After the initial concept or idea for an event has germinated, its feasibility evaluated and the decision to go ahead has been made, a set of steps should be followed to ensure its ultimate success. Following are the most important planning steps for an event controlled by a committee however before these steps are taken, tailoring to specific purposes is advised, as these steps can be slightly modified to suit all types of event management structures including private events.

Set up the Committee

o       Clarify areas of responsibility: i.e. budgets, finances, planning etc.

o       Plan committee meeting times.

o       Understand the purpose of the event i.e. improve public education or awareness, purely as a celebration, to improve support from a select audience, to improve public relations, to inform a select group or the general public.

o       Identify all the partners to the event i.e. government departments, sponsors, media etc – this can be of specific importance when identifying likely funding sources.

o       Prepare funding bids, identify and contact prospective sponsors if appropriate.


Develop a Master Plan

This is an overall plan of the event, taking into consideration the logistics of the event i.e. size, place, facilities (kitchens, toilets, parking), accommodation, emergency plans (police, fire-brigade) local government restrictions (alcohol, public nuisance, parking restrictions, time restrictions etc). The development of a master plan may also be dependent on the winning of a funding application. Some events are able to run mainly on funding provided by government; if the funding bid is not successful then obviously planning for the event cannot go any further

o    Set a budget – taking into account all money to be raised from sponsorship, entrance fees (if applicable) grants and so on. 

o    Set a date – with careful consideration to ensure that the event has the best possible attendance i.e. does not clash with other events.

o    Identify staff and personnel required including volunteers if appropriate. Develop an organisational structure plan – this is helpful for staff, volunteers and all those involved have knowledge of the hierarchical structure i.e. who is responsible for what and to whom.

o    Make sure that the scope of the event matches the original purpose and that this is reflected in the cost of staging it.


Develop a Planning Checklist

This checklist should identify all the planning steps required (use the numbered items here as a guideline) including some contingency plans for unforeseen developments (i.e. wet weather, parking problems due to a larger then expected response, key speaker can’t attend due to illness etc).

Delegate Responsibilities
For instance, a pre-school organising a special fundraising event will delegate responsibilities to selected members (often to set up sub groups) such as organising refreshments, inviting speakers and so on.

Identify All Stakeholders

Identify all people or organisations involved or with an interest in the outcome. Then make appropriate contact with them to advise them of your aims, seek advice, and raise interest in the event. Stakeholders can include: funding bodies, local councils, government departments (e.g. education), authorities, sponsors, media, general public etc.

Develop a Publicity Campaign
Consider different ways to increase awareness of the event, and to develop interest. Then, develop publicity material. This may be outsourced, depending on the scope of the event and the resources available.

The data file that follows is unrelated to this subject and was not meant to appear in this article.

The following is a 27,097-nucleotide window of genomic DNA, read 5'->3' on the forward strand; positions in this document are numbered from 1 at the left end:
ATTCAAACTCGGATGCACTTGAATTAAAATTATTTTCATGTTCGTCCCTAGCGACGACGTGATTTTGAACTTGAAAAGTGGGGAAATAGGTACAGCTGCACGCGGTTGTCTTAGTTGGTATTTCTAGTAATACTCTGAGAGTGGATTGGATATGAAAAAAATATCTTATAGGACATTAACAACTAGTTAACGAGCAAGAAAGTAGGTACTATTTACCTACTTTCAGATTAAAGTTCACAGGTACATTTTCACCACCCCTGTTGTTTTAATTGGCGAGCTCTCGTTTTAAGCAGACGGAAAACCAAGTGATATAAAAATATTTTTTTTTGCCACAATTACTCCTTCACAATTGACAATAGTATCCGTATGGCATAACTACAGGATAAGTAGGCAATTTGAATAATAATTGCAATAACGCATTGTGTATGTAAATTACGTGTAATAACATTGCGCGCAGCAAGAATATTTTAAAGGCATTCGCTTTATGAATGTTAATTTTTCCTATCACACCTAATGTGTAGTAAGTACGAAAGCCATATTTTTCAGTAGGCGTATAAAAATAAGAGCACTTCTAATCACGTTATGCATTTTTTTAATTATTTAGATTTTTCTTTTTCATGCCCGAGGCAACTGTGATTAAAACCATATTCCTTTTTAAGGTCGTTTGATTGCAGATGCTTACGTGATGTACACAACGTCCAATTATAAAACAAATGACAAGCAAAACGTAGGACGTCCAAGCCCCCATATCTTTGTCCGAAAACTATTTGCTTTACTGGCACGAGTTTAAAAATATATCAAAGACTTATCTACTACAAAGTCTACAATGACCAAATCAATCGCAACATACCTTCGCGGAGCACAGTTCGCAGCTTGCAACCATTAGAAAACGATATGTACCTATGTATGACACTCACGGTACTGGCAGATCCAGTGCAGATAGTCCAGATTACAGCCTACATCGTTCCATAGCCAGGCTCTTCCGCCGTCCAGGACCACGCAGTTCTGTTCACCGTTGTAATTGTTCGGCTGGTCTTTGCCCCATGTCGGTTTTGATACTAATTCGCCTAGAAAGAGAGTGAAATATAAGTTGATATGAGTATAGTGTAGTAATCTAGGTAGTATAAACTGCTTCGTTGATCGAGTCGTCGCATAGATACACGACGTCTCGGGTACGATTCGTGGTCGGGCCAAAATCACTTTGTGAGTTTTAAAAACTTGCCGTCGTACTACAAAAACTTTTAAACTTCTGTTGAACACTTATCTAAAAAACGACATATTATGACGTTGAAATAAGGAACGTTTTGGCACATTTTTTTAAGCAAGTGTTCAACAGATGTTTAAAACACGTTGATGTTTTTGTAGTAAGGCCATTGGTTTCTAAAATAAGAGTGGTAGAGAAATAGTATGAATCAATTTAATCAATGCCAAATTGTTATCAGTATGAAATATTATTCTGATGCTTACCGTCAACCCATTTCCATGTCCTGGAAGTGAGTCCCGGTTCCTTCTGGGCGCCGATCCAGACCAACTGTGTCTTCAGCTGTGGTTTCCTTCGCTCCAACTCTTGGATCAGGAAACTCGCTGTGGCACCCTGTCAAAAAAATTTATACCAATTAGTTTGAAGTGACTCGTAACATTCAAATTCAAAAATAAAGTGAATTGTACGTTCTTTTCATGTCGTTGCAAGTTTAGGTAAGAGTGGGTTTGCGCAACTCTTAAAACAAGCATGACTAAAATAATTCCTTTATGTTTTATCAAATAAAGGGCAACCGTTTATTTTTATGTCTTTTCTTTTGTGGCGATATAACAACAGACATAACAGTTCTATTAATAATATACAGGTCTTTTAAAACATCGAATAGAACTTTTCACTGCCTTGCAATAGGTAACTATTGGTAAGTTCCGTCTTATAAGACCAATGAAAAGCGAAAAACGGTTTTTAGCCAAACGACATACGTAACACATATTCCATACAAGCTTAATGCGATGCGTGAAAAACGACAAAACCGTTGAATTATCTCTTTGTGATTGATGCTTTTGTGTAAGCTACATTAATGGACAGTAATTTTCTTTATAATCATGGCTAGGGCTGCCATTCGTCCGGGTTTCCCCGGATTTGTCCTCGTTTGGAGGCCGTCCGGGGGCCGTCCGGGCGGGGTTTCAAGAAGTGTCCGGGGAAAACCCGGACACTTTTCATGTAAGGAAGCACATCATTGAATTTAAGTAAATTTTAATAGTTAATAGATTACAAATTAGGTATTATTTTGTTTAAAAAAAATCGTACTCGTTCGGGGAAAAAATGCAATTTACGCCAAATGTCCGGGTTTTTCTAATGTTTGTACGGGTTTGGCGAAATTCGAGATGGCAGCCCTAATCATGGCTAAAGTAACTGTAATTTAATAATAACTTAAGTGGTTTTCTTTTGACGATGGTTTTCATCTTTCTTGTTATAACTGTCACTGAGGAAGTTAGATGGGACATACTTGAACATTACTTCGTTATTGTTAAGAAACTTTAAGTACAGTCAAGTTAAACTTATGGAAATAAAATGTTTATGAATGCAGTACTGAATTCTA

Develop an Evaluation Checklist
Identify ways of gathering feedback, both formal and informal, and gather the information. Then, the committee can use the checklist in its evaluation of the event, as follows.

Example of Checklist (This may be different or improved in different situations):

  1. Were goals and objectives fulfilled?
  2. Was attendance targets met?
  3. Can you identify aspects of the event worked best?
  4. Can you Identify anything that should be revised before a repeat event?
  5. Did outsourced services, including materials used (i.e. caterers, security, decorations etc) meet     expectations?
  6. What services would you consider using again?
  7. Did staffing meet needs?
  8. Did the event receive positive feedback?
  9. Was the event worthwhile in relation to the scope of organisation needed?
  10. Were budgetary targets (income and expenditure) met?
  11. Did sponsors and stakeholders get the outcomes they wanted?

Evaluate the Event

Committee meets to go over all of the evaluations obtained, and discusses what did and what didn’t work, and why.
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  John Mason

Writer, Manager, Teacher and Businessman with over 40 years interenational experience covering Education, Publishing, Leisure Management, Education, and Horticulture. He has extensive experience both as a public servant, and as a small business owner. John is a well respected member of many professional associations, and author of over seventy books and of over two thousand magazine articles.
  Lyn Quirk

M.Prof.Ed.; Adv.Dip.Compl.Med (Naturopathy); Adv.Dip.Sports Therapy Over 30 years as Health Club Manager, Fitness Professional, Teacher, Coach and Business manager in health, fitness and leisure industries. As business owner and former department head for TAFE, she brings a wealth of skills and experience to her role as a tutor for ACS.
  Sarah Jury

Over 15 years working in small business, I.T., education and science. Sarah has a PGCE(Post Compulsory Education), BSc(Hons) (Genetics), DipComp(Open), CertWebApps(Open). She has designed and created several Web sites for different organisations.
  Dr Karen Cripps

PhD, MSc, BA Hons More than a decade of experience in tourism and business; a former university lecturer with an outstanding reputation as an expert in sustainability.